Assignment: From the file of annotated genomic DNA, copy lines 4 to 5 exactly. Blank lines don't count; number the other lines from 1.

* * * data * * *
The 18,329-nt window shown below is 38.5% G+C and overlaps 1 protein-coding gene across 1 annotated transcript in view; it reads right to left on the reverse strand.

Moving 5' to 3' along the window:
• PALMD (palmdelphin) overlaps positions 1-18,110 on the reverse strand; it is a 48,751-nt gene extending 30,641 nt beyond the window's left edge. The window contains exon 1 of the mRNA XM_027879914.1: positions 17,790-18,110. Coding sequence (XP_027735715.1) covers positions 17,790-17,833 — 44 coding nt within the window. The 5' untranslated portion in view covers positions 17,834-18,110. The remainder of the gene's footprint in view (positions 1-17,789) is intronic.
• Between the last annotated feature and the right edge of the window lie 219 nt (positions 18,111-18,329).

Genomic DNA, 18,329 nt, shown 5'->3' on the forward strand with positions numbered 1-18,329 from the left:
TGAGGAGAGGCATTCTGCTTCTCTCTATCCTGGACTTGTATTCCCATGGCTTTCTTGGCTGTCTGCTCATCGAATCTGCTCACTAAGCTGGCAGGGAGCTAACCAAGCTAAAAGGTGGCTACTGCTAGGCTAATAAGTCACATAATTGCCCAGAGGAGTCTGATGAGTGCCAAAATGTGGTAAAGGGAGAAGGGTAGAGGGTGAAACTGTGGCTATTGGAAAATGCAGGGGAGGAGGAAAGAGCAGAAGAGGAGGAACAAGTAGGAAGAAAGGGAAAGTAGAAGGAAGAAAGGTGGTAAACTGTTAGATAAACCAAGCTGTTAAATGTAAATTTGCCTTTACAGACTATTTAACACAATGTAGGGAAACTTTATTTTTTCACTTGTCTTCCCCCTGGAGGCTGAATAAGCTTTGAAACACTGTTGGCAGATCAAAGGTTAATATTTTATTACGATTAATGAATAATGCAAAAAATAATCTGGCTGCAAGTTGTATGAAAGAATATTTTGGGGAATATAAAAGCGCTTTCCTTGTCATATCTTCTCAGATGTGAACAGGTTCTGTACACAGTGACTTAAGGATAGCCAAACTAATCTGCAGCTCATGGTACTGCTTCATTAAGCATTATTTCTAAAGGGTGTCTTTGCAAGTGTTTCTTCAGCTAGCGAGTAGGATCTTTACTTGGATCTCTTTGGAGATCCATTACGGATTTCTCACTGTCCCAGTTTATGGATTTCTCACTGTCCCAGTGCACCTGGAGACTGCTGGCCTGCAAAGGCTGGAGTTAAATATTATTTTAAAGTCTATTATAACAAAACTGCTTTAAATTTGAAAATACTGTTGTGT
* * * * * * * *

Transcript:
• Between the last annotated feature and the right edge of the window lie 219 nt (positions 18,111-18,329).

Genomic DNA, 18,329 nt, shown 5'->3' on the forward strand with positions numbered 1-18,329 from the left: